subscribe: Posts | Comments      Facebook      Email Steve

The tipping point for wine blog advertising is NOT EVEN CLOSE


A blogger wrote the other day:

Even traditional curmudgeons such as Steve Heimoff benefit from the growing wine blog trend, even as he disparages it. Several well known wine writers have at least explored, if not fully embraced, moving their wine writing to blogs. It’s our belief that, once the ad dollars show up in sufficient numbers (i.e. the tipping point), wine writing will move online with such speed that people will no longer bemoan the passing of print wine columns.

Sorry, but this guy is living in lalaland, and I don’t mean Los Angeles. He should have come to yesterday’s panels here at the Wine Writers Symposium, Alder Yarrow’s on monetizing new media writing (which I was on) and mine on wine writers, ethics and income streams. It was made abundantly clear on both that anyone who believes the ad revenue “tipping point” is moving with “speed” is completely out of touch with reality. When you surround yourself with ideology instead of perceiving with clear vision, you have lost the ability to say anything useful.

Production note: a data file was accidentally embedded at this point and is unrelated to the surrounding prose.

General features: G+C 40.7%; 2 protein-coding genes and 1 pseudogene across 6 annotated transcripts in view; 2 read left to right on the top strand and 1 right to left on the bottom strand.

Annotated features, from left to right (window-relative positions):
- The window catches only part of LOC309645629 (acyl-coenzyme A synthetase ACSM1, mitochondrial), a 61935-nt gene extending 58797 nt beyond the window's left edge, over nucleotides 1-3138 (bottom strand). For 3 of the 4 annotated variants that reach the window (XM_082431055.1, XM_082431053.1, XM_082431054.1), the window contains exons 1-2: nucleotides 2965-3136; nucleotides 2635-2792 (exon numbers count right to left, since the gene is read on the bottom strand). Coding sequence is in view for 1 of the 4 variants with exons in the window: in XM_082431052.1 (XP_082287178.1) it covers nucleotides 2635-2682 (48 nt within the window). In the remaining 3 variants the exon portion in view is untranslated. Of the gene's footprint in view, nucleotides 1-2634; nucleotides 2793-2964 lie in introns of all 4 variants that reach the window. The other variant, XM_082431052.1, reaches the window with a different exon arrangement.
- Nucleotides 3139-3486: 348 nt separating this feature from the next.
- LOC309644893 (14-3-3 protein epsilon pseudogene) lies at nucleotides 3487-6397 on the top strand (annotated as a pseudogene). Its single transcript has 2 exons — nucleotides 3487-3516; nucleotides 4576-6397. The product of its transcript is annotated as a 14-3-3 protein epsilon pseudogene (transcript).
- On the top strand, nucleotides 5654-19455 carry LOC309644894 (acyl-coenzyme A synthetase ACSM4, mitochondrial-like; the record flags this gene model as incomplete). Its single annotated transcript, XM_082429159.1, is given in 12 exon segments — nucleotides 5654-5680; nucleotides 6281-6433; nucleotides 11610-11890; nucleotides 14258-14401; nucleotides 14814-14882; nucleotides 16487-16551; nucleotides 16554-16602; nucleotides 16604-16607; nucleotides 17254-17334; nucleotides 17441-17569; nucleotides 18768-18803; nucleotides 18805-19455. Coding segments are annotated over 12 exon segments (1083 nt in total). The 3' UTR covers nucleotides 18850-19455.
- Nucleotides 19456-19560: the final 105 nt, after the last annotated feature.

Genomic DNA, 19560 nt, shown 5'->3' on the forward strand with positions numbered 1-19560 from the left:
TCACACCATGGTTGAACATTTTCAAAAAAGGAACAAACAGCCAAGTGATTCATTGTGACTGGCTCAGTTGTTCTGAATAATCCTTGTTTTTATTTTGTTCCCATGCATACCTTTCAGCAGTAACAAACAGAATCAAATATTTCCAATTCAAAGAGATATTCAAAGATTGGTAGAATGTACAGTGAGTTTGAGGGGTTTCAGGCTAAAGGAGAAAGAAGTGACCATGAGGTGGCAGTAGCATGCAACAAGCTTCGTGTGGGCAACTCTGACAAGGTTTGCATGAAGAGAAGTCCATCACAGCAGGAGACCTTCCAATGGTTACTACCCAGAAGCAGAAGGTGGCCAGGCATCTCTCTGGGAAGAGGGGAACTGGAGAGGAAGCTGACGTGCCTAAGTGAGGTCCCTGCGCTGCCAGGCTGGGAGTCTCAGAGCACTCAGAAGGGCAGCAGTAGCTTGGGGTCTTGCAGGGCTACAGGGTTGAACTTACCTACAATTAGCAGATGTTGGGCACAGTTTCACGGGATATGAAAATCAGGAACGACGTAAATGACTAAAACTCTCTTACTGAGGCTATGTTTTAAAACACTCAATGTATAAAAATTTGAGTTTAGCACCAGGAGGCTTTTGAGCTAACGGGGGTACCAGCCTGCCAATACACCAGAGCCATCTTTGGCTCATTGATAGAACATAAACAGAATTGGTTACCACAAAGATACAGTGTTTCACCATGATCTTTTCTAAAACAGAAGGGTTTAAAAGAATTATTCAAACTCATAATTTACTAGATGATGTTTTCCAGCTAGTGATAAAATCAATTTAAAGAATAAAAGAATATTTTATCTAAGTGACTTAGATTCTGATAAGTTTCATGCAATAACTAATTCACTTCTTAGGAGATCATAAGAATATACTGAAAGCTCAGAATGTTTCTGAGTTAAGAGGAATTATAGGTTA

The people who participated in the 2 panels were a diverse lot. They consisted of famous bloggers, authors, editors, publishers, web wizards, technology experts, social media entrepreneurs, winemakers, chefs, academics and others interested in social media and who are ardent believers in its future (including me). But I don’t think a single person who was there — no matter what they thought or hoped when they walked into that room — walked out with any thoughts but these:

Ad dollars are not migrating online.
Ad dollars are not going to migrate online anytime soon.
There is no tipping point.
Just ain’t gonna happen anytime.